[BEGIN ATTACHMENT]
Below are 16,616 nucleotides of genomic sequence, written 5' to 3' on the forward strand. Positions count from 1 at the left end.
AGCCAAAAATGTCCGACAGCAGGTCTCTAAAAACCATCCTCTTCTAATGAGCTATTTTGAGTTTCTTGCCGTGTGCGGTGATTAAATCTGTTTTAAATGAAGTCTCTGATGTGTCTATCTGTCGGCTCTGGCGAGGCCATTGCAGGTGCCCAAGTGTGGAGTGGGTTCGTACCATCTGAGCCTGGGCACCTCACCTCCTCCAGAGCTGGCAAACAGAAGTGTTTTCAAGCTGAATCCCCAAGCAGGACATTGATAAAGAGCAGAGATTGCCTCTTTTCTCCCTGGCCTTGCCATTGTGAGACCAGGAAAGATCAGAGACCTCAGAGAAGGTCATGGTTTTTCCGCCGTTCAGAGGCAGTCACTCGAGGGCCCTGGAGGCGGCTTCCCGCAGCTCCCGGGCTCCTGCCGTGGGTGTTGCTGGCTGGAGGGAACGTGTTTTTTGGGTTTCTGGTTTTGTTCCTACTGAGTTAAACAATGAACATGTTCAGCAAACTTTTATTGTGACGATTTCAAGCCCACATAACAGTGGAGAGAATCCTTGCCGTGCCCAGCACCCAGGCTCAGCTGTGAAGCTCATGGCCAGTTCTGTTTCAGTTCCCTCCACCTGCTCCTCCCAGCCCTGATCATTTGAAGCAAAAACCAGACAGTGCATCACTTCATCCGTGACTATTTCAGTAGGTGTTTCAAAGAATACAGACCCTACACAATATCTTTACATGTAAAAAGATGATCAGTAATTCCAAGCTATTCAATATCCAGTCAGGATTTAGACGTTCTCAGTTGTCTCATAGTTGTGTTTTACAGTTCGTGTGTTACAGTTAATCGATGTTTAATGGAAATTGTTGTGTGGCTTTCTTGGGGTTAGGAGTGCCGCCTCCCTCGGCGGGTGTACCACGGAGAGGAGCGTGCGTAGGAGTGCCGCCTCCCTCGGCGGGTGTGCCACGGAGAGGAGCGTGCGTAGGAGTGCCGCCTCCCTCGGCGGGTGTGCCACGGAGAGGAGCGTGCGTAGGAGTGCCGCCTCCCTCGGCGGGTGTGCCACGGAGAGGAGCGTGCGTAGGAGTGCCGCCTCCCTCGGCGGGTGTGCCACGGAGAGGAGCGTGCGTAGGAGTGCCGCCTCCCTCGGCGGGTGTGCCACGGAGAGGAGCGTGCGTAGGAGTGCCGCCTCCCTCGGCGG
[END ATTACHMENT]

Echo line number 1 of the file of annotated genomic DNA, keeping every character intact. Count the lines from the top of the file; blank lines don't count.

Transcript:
Below are 16,616 nucleotides of genomic sequence, written 5' to 3' on the forward strand. Positions count from 1 at the left end.